An intoxicating gulp of a novel with echoes of J.D Salinger and Dave Eggers.
I ask Oscar how I could be a better guardian and he does his special concentrating face. 'Well,' the little philosopher says at last. 'You should send me to bed earlier. I shouldn't eat so many chips and you shouldn't let me watch so many 12 and 15 DVDs. And you should get a cleaner in.' Jesus. Why does everyone reckon they're the boss of me? I say, 'Perhaps you should take some responsibility for yourself big man.'He fixes me with a stern look. 'Billy, I'm six.'
Billy's Mum is dead. He knows - because he reads about it in magazines - that people die every day in ways that are more random and tragic and stupid than hers, but for nineteen-year-old Billy and his little brother, Oscar, their mother's death in a bungled street robbery is the most random and tragic and stupid thing that could possibly have happened to them.
Now Billy must be both mother and father to Oscar, and despite what his well-meaning aunt, the PTA mothers, the social services and Oscar's own prodigal father all think, he knows he is more than up to the job, thank you very much.
The boys' new world, where bedtimes are arbitrary, tidiness is optional and healthy home-cooked meals pile up uneaten in the freezer, is built out of chaos and fierce love, but it's also a world that teeters perilously on its axis. And as Billy's obsession with his mother's missing killer grows, he risks losing sight of the one thing that really matters...
Funny, bittersweet and unforgettable, Life! Death! Prizes! is a story of grief, resilience and brotherly love.
About the Author
Stephen May's first novel Tag published by a small Welsh press and won Welsh Book of the Year 2009 - despite Stephen not being Welsh. A one-time drama teacher and manager of the Arvon Foundation's LumbBank centre, Stephen lives in Yorkshire where he works for the ArtsCouncil.
A raw, funny and heartfelt book, full of surprising tenderness and hope - a fine achievement A.L. Kennedy I loved this book for its touching, truthful - sometimes shocking - and painfully funny portrayal of two brothers struggling to stay together after the death of their mother. It's a paean of praise for the other side of contemporary youth, the side that, with all its foibles and failures, is still driven by love and connection Mavis Cheek I don't know how he does it, but Stephen May manages to balance hilarity and sadness in nearly every sentence of this deftly comic, completely engaging and at times absolutely hair-raising novel. Life! Death! Prizes! deserves every one of its exclamation marks Suzanne Berne, author of the Orange Prize-winning A Crime in the Neighborhood Echoes of J.D. Salinger and Dave Eggars, this is a book about boys, brotherhood, teenage heroism and confusion. It is happy, sad and good. Stephen May is a major new talent, sharply observant of the human condition Monique Roffey, author of White Woman on the Green Bicycle, shortlisted for Orange Prize I loved Life! Death! Prizes! I read it over a weekend, barely putting it down, and when I'd finished and had to leave Billy and Oscar to the rest of their lives, I felt bereft. Stephen May has the sharp eye of David Nicholls and the verve of Kate Atkinson Suzannah Dunn, author of The Confession of Katharine Howard A heartbreaking tale, propulsively told. By turns bleak, funny, and tender, Life! Death! Prizes! is an intoxicating gulp of a novel Christopher Wakling, author of What I Did Full of surprises, this acutely observed story of grief and love begins bleakly, ends up full of compassion and has great deal to say about modern families and the world we live in en route. It's a real achievement, and introduces Stephen May as a talent to be reckoned with Melvin Burgess Gritty, witty, uplifting, sharp - it reminded me of Nick Hornby in its portrayal of modern family in all its glorious chaos Kate Long Stephen May's writing is muscular, tender and touching Willy Russell This is a wonderful, wry novel, looking at brotherly love and grief in a tender and humorous way Psychologies Stephen May's voice is original, funny and poignant as he marries sharp imagery with the brothers' beautifully realised relationship. Unmissable Marie Claire If you're in the mood for a good bout of sobbing and your own life is just too nice to make you cry, this will definitely do it ... one is inevitably reminded of Dave Eggers' A Heartbreaking Work of Staggering Genius ... it's a warm novel, written with a wry wit, and the end is as uplifting as a good bra -- Kate Saunders The Times Stephen May's rites-of-passage novel is a painfully raw examination of the effects of loss and grief, and the confusion and difficulty of trying to be a male role model when you've never had a proper one yourself Daily Mail May has created some strong characters ... Graphic picture of contemporary family life -- Shena Mackay Guardian For a book about grief, it is a thing of joy. Written with honesty, understatement and a clear insight into a teenage mind, there is as much humour in the book as there is sadness ... His spare prose is the type of writing that skips the tips of icebergs, leaving the reader to plunge their hidden depths Living North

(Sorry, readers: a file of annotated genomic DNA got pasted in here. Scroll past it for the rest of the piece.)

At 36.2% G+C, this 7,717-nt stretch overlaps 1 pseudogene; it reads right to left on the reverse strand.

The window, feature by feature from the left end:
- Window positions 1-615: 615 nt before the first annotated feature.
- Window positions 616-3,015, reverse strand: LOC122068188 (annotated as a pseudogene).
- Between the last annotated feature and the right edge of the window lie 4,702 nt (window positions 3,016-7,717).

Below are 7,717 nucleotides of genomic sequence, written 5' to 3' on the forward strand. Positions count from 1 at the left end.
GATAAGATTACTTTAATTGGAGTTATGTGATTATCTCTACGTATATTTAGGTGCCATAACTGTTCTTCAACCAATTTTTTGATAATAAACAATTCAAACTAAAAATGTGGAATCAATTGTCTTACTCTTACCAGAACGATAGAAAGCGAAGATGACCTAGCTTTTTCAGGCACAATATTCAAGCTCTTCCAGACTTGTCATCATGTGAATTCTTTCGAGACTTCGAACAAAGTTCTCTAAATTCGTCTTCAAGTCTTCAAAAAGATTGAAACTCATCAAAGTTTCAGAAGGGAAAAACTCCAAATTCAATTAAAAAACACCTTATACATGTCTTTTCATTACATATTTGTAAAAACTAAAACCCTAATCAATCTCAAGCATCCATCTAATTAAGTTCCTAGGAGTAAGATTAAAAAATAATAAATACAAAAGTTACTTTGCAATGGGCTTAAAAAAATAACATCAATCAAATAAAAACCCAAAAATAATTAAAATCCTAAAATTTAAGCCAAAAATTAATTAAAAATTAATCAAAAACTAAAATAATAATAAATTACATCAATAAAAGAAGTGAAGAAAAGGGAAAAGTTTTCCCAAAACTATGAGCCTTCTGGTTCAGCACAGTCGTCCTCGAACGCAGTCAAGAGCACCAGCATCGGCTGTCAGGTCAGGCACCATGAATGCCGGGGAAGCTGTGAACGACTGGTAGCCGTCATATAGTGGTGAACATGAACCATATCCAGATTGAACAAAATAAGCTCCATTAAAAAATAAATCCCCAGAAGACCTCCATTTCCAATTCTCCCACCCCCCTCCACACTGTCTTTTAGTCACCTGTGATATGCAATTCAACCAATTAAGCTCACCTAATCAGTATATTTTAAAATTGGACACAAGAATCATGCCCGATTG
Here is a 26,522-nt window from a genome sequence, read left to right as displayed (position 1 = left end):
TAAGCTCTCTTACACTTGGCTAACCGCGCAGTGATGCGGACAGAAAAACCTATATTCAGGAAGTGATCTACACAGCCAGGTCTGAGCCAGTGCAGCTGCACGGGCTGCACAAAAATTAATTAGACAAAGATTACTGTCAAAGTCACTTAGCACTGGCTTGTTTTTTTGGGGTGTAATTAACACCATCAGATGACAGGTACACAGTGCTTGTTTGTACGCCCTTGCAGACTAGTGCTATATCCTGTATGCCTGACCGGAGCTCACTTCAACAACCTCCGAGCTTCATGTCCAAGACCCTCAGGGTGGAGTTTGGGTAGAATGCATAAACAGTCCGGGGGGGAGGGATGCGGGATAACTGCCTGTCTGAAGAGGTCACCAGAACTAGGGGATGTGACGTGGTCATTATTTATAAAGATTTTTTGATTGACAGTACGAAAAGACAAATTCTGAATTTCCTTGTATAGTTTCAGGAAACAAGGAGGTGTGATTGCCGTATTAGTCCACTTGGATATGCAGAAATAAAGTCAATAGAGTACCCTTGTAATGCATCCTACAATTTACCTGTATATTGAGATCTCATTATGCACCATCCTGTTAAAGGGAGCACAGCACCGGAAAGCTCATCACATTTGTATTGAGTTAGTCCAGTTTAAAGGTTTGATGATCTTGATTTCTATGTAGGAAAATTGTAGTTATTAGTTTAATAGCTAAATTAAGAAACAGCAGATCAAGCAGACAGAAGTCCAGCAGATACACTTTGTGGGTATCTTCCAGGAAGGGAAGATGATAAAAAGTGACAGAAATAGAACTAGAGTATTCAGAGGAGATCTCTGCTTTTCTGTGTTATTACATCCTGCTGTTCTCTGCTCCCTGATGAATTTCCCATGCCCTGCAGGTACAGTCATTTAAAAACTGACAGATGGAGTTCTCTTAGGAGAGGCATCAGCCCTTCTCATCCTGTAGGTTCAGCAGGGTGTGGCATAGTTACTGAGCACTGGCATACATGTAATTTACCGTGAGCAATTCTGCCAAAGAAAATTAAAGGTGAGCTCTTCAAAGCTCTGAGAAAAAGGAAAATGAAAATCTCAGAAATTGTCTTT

Number Of Pages: 256
Published: 1st May 2012
Publisher: Bloomsbury Publishing Plc
Dimensions (cm): 23.3 x 15.4 x 1.9
Weight (kg): 0.339